Interview Anabel Rodríguez Ríos & Sepp Brudermann
"This film gives people hope – it is starting a process of collective catharsis.”
Film still: Once Upon a Time in Venezuela, dir. Anabel Rodríguez Ríos (Venezuela).
Don Quichote. A name that comes up frequently when Anabel Rodríguez Ríos and Sepp Brudermann are discussing the people they work with. Like the small team in Caracas that manages their social media. Or the man in Spain who visits cinema after cinema, in person, selling their film Once Upon a Time in Venezuela. The director and producer duo themselves have something of Cervantes’ famous tilter against windmills about them. They spent five years working on their film about Congo Mirador, the fishing community being destroyed by accumulation of silt and oil pollution. They recorded not only how the village is emptying out, but also the elections – in which voters were openly bought off. “Corruption is everywhere and is seen as completely normal”, Brudermann concludes. Rodrígeuz adds: “We were able to film everything. There was only one time when we censored ourselves. This was when an armed militia passed through the village. The young militiamen wanted us to make a video of them. As a filmmaker, you are always on the lookout for lucrative opportunities, but we knew that this would endanger the lives of our crew, and of the villagers.” Screenings of the film in Venezuela are also surrounded by an atmosphere of intimidation and fear. “But the test screening went smoothly, thankfully”, Rodríguez says. “We’ve now planned twelve free screenings, hopefully with more to come. Not on big squares – usually in quieter areas, in someone’s yard. Five mayors have already said they are too afraid to cooperate in a screening.” “The easiest way to get the film seen widely would of course have been distribution on Netflix; even in the remotest places, someone always has a subscription. But Netflix wouldn’t return our mails or calls, so we looked for other ways.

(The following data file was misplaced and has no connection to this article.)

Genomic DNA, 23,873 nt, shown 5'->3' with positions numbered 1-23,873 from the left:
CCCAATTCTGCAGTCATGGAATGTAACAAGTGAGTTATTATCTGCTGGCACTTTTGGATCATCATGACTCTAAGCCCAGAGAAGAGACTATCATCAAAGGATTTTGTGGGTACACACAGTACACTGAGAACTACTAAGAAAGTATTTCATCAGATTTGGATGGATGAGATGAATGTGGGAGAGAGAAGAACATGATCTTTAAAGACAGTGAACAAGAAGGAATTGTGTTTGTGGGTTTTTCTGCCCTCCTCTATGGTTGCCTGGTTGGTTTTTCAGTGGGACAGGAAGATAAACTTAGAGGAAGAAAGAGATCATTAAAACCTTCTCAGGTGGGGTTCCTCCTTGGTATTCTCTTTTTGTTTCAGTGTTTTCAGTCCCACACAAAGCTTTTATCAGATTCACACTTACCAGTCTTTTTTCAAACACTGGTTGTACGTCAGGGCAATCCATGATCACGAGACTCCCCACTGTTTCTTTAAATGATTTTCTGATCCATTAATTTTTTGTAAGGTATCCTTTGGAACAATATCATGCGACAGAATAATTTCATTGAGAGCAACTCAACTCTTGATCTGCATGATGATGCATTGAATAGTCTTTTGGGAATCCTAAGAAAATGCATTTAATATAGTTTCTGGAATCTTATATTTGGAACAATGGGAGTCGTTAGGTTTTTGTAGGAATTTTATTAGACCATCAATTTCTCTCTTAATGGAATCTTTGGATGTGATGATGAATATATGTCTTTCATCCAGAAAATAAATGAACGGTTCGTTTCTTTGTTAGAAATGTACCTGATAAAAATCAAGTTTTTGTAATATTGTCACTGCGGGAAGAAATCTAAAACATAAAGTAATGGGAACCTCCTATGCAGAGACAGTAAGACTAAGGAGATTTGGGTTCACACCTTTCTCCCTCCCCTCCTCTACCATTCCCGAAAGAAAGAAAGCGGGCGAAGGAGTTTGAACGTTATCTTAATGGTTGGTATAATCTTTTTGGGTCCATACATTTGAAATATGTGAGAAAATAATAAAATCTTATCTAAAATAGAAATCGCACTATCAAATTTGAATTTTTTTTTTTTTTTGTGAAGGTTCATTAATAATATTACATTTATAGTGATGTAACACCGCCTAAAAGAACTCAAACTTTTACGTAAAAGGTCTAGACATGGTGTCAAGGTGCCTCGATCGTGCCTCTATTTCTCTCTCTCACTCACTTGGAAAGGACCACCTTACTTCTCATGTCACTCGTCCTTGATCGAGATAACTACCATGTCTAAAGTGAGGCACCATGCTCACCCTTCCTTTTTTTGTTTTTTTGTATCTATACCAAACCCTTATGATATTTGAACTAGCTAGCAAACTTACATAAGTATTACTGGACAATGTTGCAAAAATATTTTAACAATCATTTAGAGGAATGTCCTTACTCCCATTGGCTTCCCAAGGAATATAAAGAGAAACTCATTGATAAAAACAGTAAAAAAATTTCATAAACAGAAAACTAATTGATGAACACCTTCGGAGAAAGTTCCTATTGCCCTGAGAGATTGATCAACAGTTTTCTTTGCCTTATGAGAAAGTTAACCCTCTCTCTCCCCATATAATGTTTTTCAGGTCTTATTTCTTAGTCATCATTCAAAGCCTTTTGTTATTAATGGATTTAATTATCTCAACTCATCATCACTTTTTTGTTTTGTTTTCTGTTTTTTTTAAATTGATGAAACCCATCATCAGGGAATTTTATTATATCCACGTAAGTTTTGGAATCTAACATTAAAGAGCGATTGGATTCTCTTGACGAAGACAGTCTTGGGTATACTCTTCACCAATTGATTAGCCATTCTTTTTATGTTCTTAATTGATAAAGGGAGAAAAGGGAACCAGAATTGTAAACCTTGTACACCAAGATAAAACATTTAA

We’ve set aside a year to promote the film – or until the money runs out. But we’ve already received a lot of support for our crowdfunding campaign. Lots of Venezuelans are donating the minimum amount of one dollar. That is all they have, and they are giving it to us.” The principal target group in terms of distribution is the 4.5 million Venezuelans in the diaspora. Brudermann: “They mostly live in Colombia, Mexico, the US and Spain. They stay in touch using some 900 Facebook groups, and we have joined these to spread the word about our film.” Inside Venezuela the film is being shown in cinemas, but as few people can afford a cinema ticket, the filmmakers are relying mostly on guerrilla-style screenings. “We are going to tour with an inflatable screen, also to those areas where the refugees from Congo Mirador now live”, Rodríquez says. “We are working with grassroots and human rights organisations. It is essential that the screenings are accompanied by lots of discussion.” At the university in the Venezuelan city of Merida, the film screened between power outages. “The audience was invited by social media. The discussion afterwards was by telephone, with people using their own limited call credits to take part. That just shows how important this is to them.” “The fact that we were in the running for the Oscars for a while brought a lot of free publicity”, Brudermann says. “Characters from the film became kind of national icons. Stills from the film are even doing the rounds as stickers on Whatsapp. And the responses the film is getting on social media are sometimes heart-breaking. This film gives people hope – it is starting a process of collective catharsis.”
Film still: Once Upon a Time in Venezuela, dir. Anabel Rodríguez Ríos.